There is a difference in the law between the companies that lend you money and companies that come in after default to collect.  The companies that lend you money are called "creditors".  Companies that specialize in collecting debts are "debt collectors" (or sometimes "collection agencies").  As always, there are exceptions and complications, but this is the basic fact.  This distinction is very important because debt collectors are held to a higher standard than creditors: they are subject to the provisions of the Fair Debt Collection Practices Act ("FDCPA").  Among other things, the FDCPA provides for mandatory statutory damages to a consumer who has suffered a violation of the law.

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How to Communicate with Debt Collectors

1. Write a letter.  Identify yourself, identify your account, and make your point.  Note: A consumer has the right to make a debt collector stop calling.

2. Make a copy of the letter for your records;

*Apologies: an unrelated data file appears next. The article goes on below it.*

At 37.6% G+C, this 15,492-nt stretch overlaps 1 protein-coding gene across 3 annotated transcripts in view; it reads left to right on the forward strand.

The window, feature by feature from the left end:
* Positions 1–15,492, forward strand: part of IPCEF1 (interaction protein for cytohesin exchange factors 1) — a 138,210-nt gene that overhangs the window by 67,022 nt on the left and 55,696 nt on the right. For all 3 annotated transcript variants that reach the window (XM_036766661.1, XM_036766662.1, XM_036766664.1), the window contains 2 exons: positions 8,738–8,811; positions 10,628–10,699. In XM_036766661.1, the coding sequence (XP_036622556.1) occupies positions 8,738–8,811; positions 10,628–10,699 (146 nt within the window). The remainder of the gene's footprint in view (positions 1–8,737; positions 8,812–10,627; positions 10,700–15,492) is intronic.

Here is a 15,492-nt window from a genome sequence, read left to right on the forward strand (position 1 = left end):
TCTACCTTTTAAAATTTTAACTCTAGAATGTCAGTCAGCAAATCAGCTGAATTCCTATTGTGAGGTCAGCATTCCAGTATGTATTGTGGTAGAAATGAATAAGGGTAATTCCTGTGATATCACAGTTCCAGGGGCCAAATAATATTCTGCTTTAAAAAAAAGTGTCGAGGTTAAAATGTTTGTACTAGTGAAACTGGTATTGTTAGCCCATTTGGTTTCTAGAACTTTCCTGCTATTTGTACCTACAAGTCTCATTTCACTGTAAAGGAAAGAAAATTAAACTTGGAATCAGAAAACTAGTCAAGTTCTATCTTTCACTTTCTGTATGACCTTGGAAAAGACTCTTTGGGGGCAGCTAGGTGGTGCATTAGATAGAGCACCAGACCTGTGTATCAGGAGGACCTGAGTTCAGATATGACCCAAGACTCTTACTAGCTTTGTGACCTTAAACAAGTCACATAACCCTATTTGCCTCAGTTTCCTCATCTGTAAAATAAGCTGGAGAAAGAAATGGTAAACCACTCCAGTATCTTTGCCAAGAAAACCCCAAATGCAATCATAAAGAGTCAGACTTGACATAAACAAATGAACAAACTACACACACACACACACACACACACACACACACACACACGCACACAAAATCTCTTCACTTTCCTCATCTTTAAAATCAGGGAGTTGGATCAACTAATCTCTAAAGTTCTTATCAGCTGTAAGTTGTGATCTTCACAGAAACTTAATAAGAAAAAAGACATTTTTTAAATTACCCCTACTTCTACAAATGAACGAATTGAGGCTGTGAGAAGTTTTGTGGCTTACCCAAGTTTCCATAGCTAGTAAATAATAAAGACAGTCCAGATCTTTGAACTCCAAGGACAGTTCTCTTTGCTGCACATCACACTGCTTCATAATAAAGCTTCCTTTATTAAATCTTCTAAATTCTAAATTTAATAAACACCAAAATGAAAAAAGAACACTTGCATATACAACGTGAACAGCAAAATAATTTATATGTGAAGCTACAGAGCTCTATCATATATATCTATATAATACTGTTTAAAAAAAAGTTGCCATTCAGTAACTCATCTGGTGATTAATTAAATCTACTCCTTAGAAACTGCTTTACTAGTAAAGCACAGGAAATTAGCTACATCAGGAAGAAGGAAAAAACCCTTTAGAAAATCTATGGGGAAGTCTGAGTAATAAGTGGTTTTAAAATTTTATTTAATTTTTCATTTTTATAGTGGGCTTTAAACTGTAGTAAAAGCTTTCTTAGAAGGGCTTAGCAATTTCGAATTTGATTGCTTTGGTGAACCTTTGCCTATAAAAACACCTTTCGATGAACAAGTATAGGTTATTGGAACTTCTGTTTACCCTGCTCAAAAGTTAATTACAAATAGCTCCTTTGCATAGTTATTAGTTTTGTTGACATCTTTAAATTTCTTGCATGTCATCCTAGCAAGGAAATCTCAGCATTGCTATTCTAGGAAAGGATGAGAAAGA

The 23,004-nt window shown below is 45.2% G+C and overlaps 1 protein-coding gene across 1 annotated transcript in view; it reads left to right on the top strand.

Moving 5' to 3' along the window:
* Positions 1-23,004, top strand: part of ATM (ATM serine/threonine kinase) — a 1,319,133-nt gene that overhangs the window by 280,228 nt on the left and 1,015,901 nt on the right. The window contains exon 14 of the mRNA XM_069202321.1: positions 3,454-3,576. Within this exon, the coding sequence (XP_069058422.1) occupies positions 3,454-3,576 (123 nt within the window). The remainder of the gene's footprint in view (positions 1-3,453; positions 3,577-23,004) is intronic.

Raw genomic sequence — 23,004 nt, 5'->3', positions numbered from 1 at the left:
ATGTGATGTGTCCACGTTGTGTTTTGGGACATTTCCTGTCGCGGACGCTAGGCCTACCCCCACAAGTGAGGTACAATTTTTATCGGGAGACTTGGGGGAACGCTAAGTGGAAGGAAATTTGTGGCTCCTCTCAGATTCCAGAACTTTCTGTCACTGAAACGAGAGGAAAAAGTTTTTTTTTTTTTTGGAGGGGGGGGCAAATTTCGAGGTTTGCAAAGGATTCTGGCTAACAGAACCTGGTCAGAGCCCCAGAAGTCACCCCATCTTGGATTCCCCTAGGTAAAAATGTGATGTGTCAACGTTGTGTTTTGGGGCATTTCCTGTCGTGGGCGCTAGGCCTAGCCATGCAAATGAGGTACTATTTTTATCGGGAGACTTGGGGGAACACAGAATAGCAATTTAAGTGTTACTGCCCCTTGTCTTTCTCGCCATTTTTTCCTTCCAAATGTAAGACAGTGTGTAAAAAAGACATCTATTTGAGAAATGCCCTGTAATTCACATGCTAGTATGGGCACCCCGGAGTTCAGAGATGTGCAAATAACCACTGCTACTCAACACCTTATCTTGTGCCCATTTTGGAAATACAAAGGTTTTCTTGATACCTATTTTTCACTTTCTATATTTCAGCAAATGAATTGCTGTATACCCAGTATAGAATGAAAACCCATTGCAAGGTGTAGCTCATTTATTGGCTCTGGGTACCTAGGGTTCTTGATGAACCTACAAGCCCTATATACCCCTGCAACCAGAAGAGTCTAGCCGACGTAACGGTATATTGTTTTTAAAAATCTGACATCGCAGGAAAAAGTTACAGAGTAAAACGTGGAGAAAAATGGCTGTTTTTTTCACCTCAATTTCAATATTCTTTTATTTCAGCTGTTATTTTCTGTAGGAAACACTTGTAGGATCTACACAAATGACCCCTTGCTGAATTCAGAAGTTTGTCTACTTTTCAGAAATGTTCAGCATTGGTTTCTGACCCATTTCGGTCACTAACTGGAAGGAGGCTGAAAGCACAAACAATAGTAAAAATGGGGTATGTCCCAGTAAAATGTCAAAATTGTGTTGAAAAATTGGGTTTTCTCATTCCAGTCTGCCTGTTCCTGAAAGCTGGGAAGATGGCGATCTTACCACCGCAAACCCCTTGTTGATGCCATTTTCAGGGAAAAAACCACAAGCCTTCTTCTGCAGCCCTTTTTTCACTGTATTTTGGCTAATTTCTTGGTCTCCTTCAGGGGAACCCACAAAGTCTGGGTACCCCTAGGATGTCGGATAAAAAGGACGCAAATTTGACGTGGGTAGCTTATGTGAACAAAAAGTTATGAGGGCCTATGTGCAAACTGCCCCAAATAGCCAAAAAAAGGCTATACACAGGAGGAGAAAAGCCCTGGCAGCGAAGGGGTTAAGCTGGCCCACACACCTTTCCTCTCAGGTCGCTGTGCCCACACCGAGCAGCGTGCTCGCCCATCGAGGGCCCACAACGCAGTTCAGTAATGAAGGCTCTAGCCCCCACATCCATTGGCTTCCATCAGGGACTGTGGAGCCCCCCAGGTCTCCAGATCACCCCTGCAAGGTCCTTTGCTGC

3. Send the letter to the debt collector certified mail return receipt requested.  Keep the return receipt.

You can also communicate with a debt collector via fax.  Just remember to keep copies of all correspondence and fax confirmation sheets.

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Debt Collection Phone Calls

You do not have to talk to debt collectors.  Debt collectors have one job, to get money from you, and the primary way they have of doing it is by talking to you.  Intimidating phone calls demanding money work pretty well.  However, whether you pay a debt or not should be a decision you make based on your ability to pay and other factors.  It should not be something you are bullied or harassed into doing.

A lot of illegality happens during debt collection phone calls.  Some of it can be the basis for a viable lawsuit against a debt collector.